TV & Radio Monday March 12by Fiona Rae
Kerry Fox shines in Aussie mini-series Cloudstreet, and a tense episode of Homeland. Aren't they all?
Homeland (TV3, 8.30pm). A tense episode of Homeland that is fantastically cryptic. A terrorist from the compound where Brody was held is captured, and it turns out to be one of his torturers. The CIA sets up an “enhanced interrogation”, which seems to involve pounding heavy metal music, flashing lights and the air-con turned down to very chilly. Brody is brought in to feed Saul with information for the interrogation, and then – like this would ever happen – petitions CIA boss Estes to have a face-to-face with the guy. Because this is drama, it does happen.
Native Affairs (Maori, 8.30pm). Not as sexy as it sounds. But it is very cool. Julian Wilcox returns with a new season of current affairs from the Maori and indigenous worlds.
Cloudstreet (Vibe, Sky 007, 8.30pm). There are high production values for this three-part adaptation of the beloved Australian novel about two families. It opens with separate tragedies, “a gorgeous and captivating start”, according to the Sydney Morning Herald (possibly talking about the camerawork, rather than the content) and then moves on to the house they share in Cloud St, Perth, from 1943. The families are two sides of a coin – the Lambs, who believe in a God of miracles, and the Pickles, who are fatalists. Kerry Fox plays Lamb matriarch Oriel, and she is “terrific” said the SMH, along with Essie Davis as Dolly Pickles. Author Tim Winton helped adapt the script, and his magical realist touches remain, including a pig that talks and a galah that poops shillings and sixpences.
Revenge (TV2, 9.30pm). The return of Lydia, who was one of Emanda’s first victims. Remember? She’s the one having an affair with Victoria’s husband Conrad, and she blames Emanda for outing the affair. Now Emanda is not the only one with revenge on her mind … So bad, it’s good.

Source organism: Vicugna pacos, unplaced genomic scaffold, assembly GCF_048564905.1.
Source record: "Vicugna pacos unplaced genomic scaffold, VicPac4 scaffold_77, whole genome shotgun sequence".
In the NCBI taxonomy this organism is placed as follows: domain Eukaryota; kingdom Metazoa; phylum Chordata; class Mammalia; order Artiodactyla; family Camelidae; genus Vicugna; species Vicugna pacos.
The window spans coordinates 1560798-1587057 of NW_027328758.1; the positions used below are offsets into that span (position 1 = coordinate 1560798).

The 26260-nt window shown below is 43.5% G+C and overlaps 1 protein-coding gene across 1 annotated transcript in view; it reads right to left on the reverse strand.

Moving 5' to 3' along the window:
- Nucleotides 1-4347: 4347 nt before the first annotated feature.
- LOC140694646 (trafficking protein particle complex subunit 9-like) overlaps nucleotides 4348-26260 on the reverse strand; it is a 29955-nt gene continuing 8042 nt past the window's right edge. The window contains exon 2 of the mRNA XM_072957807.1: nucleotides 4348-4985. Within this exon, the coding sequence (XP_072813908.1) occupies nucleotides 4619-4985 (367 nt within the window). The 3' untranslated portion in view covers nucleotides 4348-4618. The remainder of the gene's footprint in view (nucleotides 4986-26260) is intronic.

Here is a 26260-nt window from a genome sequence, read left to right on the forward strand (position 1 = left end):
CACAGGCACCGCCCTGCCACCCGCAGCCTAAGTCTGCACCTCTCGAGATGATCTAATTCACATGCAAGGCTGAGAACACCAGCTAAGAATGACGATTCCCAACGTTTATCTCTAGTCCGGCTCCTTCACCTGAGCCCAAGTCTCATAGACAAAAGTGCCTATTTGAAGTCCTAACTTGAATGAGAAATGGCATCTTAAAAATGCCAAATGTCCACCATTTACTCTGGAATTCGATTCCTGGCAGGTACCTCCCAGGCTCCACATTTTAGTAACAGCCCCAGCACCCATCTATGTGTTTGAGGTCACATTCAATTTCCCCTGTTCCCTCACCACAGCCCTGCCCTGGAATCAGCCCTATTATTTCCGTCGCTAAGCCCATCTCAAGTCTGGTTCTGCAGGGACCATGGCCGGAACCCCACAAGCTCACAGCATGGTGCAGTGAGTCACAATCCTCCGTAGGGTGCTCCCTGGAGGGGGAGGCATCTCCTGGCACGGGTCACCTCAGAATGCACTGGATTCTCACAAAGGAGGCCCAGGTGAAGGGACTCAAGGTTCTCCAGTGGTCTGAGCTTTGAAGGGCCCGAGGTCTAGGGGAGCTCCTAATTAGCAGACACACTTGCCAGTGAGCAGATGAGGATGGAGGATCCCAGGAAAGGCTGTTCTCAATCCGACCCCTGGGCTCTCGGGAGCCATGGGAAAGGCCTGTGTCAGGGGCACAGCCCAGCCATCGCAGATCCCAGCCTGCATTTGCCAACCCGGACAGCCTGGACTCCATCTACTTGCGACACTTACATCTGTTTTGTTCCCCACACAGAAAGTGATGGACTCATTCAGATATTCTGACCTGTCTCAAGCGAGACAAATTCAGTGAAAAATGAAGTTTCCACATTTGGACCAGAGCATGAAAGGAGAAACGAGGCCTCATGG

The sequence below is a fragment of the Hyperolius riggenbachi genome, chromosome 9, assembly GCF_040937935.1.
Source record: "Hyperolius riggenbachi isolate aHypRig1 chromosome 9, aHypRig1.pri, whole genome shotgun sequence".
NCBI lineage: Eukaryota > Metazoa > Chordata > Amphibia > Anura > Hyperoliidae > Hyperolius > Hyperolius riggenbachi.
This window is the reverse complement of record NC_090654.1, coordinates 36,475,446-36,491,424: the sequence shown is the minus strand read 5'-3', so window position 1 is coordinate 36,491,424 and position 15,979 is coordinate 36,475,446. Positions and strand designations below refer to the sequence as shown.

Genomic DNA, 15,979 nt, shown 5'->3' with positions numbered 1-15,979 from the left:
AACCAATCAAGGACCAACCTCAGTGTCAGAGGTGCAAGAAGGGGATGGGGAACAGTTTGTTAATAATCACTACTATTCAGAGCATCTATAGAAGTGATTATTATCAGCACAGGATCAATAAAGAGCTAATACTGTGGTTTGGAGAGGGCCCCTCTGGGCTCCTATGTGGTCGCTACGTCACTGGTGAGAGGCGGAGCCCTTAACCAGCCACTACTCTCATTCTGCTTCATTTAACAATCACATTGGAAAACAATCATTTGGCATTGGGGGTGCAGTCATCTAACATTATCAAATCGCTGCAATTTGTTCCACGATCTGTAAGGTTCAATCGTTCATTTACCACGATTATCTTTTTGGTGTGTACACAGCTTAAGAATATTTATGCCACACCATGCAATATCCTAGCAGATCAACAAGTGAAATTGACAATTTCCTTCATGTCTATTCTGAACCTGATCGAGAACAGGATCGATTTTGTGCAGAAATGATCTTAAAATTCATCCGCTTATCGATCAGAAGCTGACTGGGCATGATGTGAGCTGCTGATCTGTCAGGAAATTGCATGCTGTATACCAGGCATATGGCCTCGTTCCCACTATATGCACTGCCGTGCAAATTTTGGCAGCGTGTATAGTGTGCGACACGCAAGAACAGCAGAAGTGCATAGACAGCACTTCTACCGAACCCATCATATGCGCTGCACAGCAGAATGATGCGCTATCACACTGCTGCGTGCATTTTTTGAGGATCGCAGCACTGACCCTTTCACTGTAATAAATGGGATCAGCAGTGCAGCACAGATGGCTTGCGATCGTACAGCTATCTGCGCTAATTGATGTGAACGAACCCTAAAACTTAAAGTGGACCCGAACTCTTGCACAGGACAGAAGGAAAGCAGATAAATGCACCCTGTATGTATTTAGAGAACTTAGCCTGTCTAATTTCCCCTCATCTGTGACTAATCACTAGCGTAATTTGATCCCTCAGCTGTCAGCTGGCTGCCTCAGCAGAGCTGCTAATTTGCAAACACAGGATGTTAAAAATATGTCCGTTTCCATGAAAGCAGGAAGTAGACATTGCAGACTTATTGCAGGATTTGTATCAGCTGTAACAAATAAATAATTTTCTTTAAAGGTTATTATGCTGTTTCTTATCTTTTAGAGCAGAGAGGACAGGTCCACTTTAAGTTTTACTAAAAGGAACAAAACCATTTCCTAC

Our War: 10 Years in Afghanistan (BBC Knowledge, Sky 074, 9.30pm). Another documentary series that uses raw footage taken by people who were there. The first episode follows soldiers in 3 Platoon, 1st Battalion Royal Anglian regiment, who were sent to Helmand province in 2007. The tour was filmed on a helmet camera worn by the platoon’s sergeant, who captured the moment when one of his men, a 19-year-old private, was killed in a Taliban ambush. The other two episodes follow soldiers from the Grenadier Guards and the 2nd Battalion -Princess of Wales regiment.
God Bless Ozzy Osbourne (Prime, 9.35pm). A two-parter that looks at the Birmingham rocker who helped invent heavy metal with Black Sabbath and lived a bacchanalian existence for longer than should have been humanly possible. He lost it all eventually, of course, but with wife Sharon – and a reality show – managed to claw his life back. There are interviews with his brothers and sisters, as well as Sharon and their children Jack, Aimee and Kelly. Sir Paul McCartney, Tommy Lee and Henry Rollins also comment.
John Tucker Must Die (Four, 8.30pm). A bloodless revenge-com: hell hath no fury like three high-school girls scorned by a dickhead. (2006) 5 – Diana Balham
Midnight Cowboy (MGM, 8.30pm). The end of the 1960s, and Hollywood was about to embark on another golden era of film-making: The Godfather, Mean Streets, Taxi Driver and Chinatown all followed shortly after John Schlesinger’s Midnight Cowboy, but so did Star Wars and Saturday Night Fever, so it wasn’t all a total bummer. Cowboy is the comedown after Hair – Jon Voight, all mouth and trousers, arrives in New York as a “stud for hire”; what he finds is a crumbling city and a sick Dustin Hoffman. Great performances by Voight (ironically, a native New Yorker) and Hoffman (originally from Los Angeles) hold it together and, of course, there’s the fun of seeing Hoffman’s famous “Hey, I’m walkin’ here!” scene. (1969) 9
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